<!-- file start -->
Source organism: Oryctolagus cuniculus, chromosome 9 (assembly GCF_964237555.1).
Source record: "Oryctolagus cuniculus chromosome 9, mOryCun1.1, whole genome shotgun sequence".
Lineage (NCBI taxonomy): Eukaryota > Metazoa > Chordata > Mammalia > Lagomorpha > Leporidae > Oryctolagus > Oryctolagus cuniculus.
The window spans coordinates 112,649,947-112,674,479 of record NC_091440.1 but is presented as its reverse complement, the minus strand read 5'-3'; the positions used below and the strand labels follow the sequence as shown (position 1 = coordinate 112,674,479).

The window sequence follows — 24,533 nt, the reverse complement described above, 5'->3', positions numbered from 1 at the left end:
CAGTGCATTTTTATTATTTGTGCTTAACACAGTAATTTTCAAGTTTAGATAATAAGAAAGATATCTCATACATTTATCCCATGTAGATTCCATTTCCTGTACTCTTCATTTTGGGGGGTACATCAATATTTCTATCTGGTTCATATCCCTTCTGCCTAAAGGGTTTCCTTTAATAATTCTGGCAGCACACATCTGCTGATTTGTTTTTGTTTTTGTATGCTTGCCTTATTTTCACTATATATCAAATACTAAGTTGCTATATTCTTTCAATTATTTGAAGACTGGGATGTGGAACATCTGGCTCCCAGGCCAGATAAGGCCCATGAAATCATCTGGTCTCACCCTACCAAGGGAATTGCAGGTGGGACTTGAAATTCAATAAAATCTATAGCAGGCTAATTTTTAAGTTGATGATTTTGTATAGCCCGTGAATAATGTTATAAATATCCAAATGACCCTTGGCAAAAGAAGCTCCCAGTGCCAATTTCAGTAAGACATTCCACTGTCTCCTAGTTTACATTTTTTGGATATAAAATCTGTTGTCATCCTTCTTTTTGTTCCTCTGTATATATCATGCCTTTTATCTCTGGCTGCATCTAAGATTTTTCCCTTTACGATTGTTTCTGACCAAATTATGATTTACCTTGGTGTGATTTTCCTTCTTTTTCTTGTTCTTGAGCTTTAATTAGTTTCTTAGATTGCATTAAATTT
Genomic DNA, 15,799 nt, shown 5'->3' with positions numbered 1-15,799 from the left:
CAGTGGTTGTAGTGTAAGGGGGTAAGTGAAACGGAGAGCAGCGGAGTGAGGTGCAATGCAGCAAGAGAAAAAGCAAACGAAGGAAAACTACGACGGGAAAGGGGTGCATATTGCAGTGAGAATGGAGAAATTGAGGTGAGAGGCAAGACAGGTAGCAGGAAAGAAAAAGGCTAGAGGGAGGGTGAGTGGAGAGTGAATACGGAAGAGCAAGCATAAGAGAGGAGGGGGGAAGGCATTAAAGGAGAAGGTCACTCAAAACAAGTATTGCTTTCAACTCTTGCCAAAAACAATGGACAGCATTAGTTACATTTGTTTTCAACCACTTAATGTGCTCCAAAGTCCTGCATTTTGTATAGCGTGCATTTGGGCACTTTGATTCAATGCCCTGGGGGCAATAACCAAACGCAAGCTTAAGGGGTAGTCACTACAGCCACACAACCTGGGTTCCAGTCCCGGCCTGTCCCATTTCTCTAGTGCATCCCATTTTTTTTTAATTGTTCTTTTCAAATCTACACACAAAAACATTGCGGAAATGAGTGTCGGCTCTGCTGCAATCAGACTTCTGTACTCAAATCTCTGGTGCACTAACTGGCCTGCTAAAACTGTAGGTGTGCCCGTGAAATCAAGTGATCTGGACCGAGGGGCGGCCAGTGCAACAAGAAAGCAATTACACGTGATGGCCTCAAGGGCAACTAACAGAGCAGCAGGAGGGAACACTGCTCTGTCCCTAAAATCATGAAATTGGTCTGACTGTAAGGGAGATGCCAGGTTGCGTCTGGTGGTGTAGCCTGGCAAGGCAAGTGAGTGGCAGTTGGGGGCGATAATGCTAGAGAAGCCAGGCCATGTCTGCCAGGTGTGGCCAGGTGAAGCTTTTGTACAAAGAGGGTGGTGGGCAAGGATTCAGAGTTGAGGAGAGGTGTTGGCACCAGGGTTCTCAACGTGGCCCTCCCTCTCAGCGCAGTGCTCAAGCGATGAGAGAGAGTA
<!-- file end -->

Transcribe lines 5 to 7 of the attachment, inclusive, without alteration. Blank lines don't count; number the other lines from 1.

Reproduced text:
The window sequence follows — 24,533 nt, the reverse complement described above, 5'->3', positions numbered from 1 at the left end:
CAGTGCATTTTTATTATTTGTGCTTAACACAGTAATTTTCAAGTTTAGATAATAAGAAAGATATCTCATACATTTATCCCATGTAGATTCCATTTCCTGTACTCTTCATTTTGGGGGGTACATCAATATTTCTATCTGGTTCATATCCCTTCTGCCTAAAGGGTTTCCTTTAATAATTCTGGCAGCACACATCTGCTGATTTGTTTTTGTTTTTGTATGCTTGCCTTATTTTCACTATATATCAAATACTAAGTTGCTATATTCTTTCAATTATTTGAAGACTGGGATGTGGAACATCTGGCTCCCAGGCCAGATAAGGCCCATGAAATCATCTGGTCTCACCCTACCAAGGGAATTGCAGGTGGGACTTGAAATTCAATAAAATCTATAGCAGGCTAATTTTTAAGTTGATGATTTTGTATAGCCCGTGAATAATGTTATAAATATCCAAATGACCCTTGGCAAAAGAAGCTCCCAGTGCCAATTTCAGTAAGACATTCCACTGTCTCCTAGTTTACATTTTTTGGATATAAAATCTGTTGTCATCCTTCTTTTTGTTCCTCTGTATATATCATGCCTTTTATCTCTGGCTGCATCTAAGATTTTTCCCTTTACGATTGTTTCTGACCAAATTATGATTTACCTTGGTGTGATTTTCCTTCTTTTTCTTGTTCTTGAGCTTTAATTAGTTTCTTAGATTGCATTAAATTT
Genomic DNA, 15,799 nt, shown 5'->3' with positions numbered 1-15,799 from the left: